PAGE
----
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Air India is gone. Let’s talk about the little airline govt is still holding onto

Alliance Air, a fully-owned subsidiary of Air India, was not a part of the privatisation process and has a fleet of 18 ATR 72-600 aircraft.

October 11, 2021 / 10:43 AM IST

As the excitement over Air India’s disinvestment dies down and the Tatas shift focus from winning the battle to running the airline, the government team looking in charge of the disinvestment must be heaving a sigh of relief. To get rid of Air India during COVID-19 helps the government not only save much-needed cash (Air India is recording a loss of Rs 20 crore a day) it is also likely to help speed up other disinvestments.

While the core focus is in the belief that the government has no business being in the business of hospitality or aviation, one small airline will continue to be part of the government portfolio. Alliance Air, a fully-owned subsidiary of Air India, was not a part of the privatisation process and has a fleet of 18 ATR 72-600 aircraft.

The regulator clubs Alliance Air’s data with Air India for the calculation of market share. In July, Alliance Air operated 2,185 flights — an average of 70 per day — and carried 70,363 passengers, which would translate into a market share of 1.4 percent, ahead of regional players Trujet and Star Air.

Challenges from here on

Alliance Air or Air India regional is currently an all-ATR operator operating flights across the country, with the majority of them under the Regional Connectivity Scheme UDAN (Ude Desh ka Aam Nagrik).

Last year, the airline claimed that it had reached breakeven for the first time. The airline has all along had a close tie-up with Air India, even though it has a separate Air Operating Permit (AOP). Alliance Air will now need a separate website with a booking engine, reservation system and an IT infrastructure entirely different from its parent, which will be taken over by the Tata group in the next three months.

The operations thus far were along the lines of how Jet Airways and Jetlite operated. While Jetlite continued to have a separate AOP, the flights were marketed as Jet Airways. Here, Jet Airways is known as the marketing carrier while Jetlite is the operating carrier. From an operations perspective, the flights were managed by Jetlite and the airports as well as Air Traffic Control knew it as a Jetlite operation. The pilots used the call sign of Jetlite and operational filings would be done with the Jetlite airline code (S2). However, passengers never noticed all this since tickets were sold with Jet Airways’ flight code (9W) and Flight Information display boards at airports would also show flight numbers beginning with 9W.

Likewise, Alliance Air operates with the IATA code 9I but all its flights are sold on the Air India website, where Air India is the marketing carrier and every flight as an AI code. This will disappear come December. The flights were also available on GDS under the AI code.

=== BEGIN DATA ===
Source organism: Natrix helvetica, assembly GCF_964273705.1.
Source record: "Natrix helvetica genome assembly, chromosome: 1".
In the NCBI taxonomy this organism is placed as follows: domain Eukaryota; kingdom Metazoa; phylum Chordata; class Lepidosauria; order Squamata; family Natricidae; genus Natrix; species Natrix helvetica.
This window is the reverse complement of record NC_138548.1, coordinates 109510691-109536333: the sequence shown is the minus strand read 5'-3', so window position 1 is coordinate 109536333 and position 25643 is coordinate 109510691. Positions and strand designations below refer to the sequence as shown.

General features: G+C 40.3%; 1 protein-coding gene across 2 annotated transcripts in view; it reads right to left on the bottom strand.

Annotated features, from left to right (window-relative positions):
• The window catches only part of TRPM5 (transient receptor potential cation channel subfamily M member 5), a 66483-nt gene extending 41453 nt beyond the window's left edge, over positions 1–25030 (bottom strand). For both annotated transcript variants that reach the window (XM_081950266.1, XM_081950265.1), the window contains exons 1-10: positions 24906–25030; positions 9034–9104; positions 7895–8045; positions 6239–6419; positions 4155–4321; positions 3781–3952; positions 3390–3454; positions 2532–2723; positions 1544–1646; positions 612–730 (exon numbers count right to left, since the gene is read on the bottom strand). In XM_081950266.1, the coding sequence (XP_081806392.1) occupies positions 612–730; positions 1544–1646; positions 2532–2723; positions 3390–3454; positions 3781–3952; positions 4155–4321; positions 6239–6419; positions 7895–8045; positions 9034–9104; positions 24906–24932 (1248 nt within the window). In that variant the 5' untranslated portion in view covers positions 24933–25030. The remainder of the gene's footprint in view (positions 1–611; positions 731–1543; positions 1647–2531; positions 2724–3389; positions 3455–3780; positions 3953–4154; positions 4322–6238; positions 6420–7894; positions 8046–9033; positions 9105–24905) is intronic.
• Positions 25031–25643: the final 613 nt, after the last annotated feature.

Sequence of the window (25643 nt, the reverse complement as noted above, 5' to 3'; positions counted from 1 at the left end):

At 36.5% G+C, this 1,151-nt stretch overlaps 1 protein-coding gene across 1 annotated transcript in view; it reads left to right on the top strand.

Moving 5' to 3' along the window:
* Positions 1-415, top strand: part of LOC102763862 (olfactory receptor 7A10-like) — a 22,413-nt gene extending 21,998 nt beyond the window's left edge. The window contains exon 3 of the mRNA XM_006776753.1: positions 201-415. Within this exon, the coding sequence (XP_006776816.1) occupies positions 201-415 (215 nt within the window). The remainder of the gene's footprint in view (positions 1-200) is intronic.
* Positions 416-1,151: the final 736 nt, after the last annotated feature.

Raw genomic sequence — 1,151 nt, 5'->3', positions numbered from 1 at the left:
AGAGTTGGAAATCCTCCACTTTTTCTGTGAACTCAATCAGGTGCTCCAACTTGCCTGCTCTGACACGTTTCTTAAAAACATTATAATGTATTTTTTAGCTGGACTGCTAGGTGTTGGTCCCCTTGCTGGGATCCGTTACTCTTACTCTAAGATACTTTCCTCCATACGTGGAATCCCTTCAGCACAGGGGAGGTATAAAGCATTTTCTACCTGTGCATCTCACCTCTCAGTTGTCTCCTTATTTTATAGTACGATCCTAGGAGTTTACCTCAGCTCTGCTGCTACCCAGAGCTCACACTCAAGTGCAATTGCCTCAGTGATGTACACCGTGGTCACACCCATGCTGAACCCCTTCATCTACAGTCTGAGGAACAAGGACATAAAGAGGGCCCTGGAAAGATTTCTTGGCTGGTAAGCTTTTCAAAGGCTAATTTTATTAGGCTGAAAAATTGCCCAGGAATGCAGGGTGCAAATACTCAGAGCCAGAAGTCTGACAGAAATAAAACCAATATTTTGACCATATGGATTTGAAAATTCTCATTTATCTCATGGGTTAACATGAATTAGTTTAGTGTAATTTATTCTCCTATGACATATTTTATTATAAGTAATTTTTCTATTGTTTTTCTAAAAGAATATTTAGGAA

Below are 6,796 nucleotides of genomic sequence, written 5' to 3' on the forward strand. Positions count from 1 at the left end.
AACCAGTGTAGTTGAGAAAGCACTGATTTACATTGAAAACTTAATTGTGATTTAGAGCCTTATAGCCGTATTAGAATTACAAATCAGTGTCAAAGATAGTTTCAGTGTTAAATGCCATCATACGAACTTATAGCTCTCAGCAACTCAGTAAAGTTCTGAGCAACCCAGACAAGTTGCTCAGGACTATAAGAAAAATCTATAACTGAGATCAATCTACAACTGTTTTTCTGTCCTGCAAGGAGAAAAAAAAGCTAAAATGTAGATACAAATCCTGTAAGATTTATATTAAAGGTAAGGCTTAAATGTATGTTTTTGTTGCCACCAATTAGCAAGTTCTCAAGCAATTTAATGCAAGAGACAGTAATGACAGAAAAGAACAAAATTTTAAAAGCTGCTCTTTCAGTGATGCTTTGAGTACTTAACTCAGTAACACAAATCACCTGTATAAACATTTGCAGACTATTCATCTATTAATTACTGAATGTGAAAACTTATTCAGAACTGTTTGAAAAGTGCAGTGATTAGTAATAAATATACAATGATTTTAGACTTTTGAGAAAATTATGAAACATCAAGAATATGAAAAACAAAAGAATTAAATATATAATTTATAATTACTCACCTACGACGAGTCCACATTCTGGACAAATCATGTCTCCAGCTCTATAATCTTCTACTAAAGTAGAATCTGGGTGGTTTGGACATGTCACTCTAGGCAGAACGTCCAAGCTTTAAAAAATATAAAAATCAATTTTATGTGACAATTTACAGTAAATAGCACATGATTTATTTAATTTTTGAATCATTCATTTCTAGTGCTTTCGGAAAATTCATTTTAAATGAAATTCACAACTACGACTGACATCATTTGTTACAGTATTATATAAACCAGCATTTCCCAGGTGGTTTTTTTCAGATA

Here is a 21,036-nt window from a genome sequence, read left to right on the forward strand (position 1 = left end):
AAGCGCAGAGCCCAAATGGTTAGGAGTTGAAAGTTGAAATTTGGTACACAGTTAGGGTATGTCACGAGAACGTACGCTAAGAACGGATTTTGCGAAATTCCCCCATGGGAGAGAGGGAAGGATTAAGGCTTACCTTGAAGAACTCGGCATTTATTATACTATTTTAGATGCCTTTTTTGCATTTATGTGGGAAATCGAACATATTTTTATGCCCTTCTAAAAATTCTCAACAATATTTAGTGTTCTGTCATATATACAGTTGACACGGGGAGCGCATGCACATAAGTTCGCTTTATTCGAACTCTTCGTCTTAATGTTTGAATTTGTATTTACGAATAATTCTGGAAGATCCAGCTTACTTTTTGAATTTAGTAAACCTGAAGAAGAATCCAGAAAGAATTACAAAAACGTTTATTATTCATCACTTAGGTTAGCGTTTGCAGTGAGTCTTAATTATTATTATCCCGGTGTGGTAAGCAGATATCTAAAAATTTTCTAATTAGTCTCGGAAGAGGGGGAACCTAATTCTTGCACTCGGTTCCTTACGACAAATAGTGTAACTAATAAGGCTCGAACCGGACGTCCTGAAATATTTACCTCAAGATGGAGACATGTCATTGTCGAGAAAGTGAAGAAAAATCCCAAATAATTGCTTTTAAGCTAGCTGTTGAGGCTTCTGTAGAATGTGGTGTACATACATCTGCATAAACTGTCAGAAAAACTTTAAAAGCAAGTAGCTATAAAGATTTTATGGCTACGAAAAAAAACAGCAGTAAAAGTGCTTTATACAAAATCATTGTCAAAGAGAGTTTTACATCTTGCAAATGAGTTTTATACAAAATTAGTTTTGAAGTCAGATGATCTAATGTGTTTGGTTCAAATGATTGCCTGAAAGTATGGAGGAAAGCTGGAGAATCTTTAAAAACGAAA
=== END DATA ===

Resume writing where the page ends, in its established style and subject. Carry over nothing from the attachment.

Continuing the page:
The airline will now be on its own and will see its own PSS (Passenger Service System), website and more. The change will have to be communicated to the market and would mean additional expenditure.

The worry?

Air India was often accused of pleasing its political masters by launching flights that worked well for the ruling class. This often raked up huge losses and the flights were discontinued when the ruling dispensation changed — only to be replaced by another set of flights.

Air India did not attract bids last time and this was blamed on the fact that the government would continue to hold a stake in the airline. The fear of interference had led possible bidders to stay away. Now, the Tatas are 100 percent owners.

While Alliance Air has operated only a single type of aircraft so far, it will be inducting two Do-228 turboprop aircraft very soon. The Made in India aircraft will add to the complexity of the airline’s network and operations. It is unclear if Air India’s four B747s will be transferred to Alliance Air or scrapped. The bid document for Air India stated that the B747s would be transferred to Alliance Air.

With an airline still in the government hangar, let us hope this does not amount to political opportunism in the years to come, where the government of that day feels the need to get into the business and start draining resources all over again.

There has also been buzz about a possible sale of the airline. But Alliance Air in private hands may deal a jolt to the RCS-UDAN scheme since it has bid for many routes that private players haven't touched and this has helped operationalise many new airports across the country.

Ameya Joshi runs the aviation analysis website Network Thoughts.
first published: Oct 11, 2021 10:43 am